Downtown business says city is ignoring pothole problem, but officials disagree

INDIANAPOLIS, Ind. – Employees at a downtown Indianapolis business say potholes have made the street outside of their building nearly impassable. Adding to the problems, the employees say the city has so far failed to respond to their calls for service.

The roads outside Courier, a business which sits a stone’s throw away from Lucas Oil Stadium on the corner of Pennsylvania and McCarty streets, have been in some level of disrepair for the better part of two years. Since August, they’ve appointed one man, compliance director Bob Welch, to be in charge of seeking help from the city.

“I started calling the city back in august and have called numerous times,” Welch said.

However, Welch added that each time he calls that he gets the same response from the Mayor's Action Center.

“Each time I’m told the repairs have already been made,” said Welch.

The level of disrepair of Pennsylvania Street tells a different story.

Originally, Welch says there seemed to be some confusion between him and the Mayor's Action Center about the exact location of the potholes. But once he says that miscommunication was cleared up, he thought things would be taken care of.

“Obviously you can tell it hasn’t been completed,” Welch said.

Welch says eventually the potholes began causing damage to company and employee owned vehicles. He added that the problem got so bad they took things into their own hands and patched some of the potholes themselves.

In response to Welch’s Claims, a DPW spokesperson sent this statement to FOX59:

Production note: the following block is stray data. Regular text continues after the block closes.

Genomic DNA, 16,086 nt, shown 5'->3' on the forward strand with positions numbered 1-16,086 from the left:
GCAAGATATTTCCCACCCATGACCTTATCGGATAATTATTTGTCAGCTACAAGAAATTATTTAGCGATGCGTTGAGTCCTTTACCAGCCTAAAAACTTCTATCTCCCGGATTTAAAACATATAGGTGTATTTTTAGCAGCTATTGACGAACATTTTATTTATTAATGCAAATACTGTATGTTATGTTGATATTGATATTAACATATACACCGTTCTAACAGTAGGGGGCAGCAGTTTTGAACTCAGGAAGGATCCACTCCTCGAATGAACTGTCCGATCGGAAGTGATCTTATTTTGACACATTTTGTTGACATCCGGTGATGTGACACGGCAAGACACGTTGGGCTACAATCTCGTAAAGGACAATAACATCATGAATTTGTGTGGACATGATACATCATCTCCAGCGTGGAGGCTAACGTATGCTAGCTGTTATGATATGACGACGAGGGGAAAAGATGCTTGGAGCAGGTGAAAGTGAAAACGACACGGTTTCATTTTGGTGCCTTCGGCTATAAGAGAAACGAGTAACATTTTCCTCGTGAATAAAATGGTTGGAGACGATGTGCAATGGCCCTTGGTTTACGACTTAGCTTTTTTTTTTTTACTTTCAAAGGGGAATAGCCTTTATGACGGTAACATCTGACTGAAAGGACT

“I drove the area and there is evidence of pothole patching. The resident called the MAC in August and then followed up again in September and October. Each time, a team member from DPW went out and filled potholes.

There are a couple of things at play here. First, trucks also travel on this street, which contributes to potholes and the deterioration of the road. Second, the storm drains are clogged, which leads to localized flooding and deterioration as well. City-County code describes the duty of property owners to maintain their drainage facility so they don’t become an environmental public nuisance. DPW regularly encourages residents to keep their storm drains clear.

As I stated earlier, we encourage residents to report issues via the MAC or Request Indy. We ask that the resident continue reporting potholes as our team will always go out and fill them. If the resident is requesting that the street be resurfaced then a study on preservation would need to be done as it is a brick street and historic, which is a more extensive process.”

Welch expressed his skepticism towards the statement, but added that ultimately, he just wants the street to be drivable again.

“There needs to be a long term fix, but right now we need a short term fix as soon as possible.”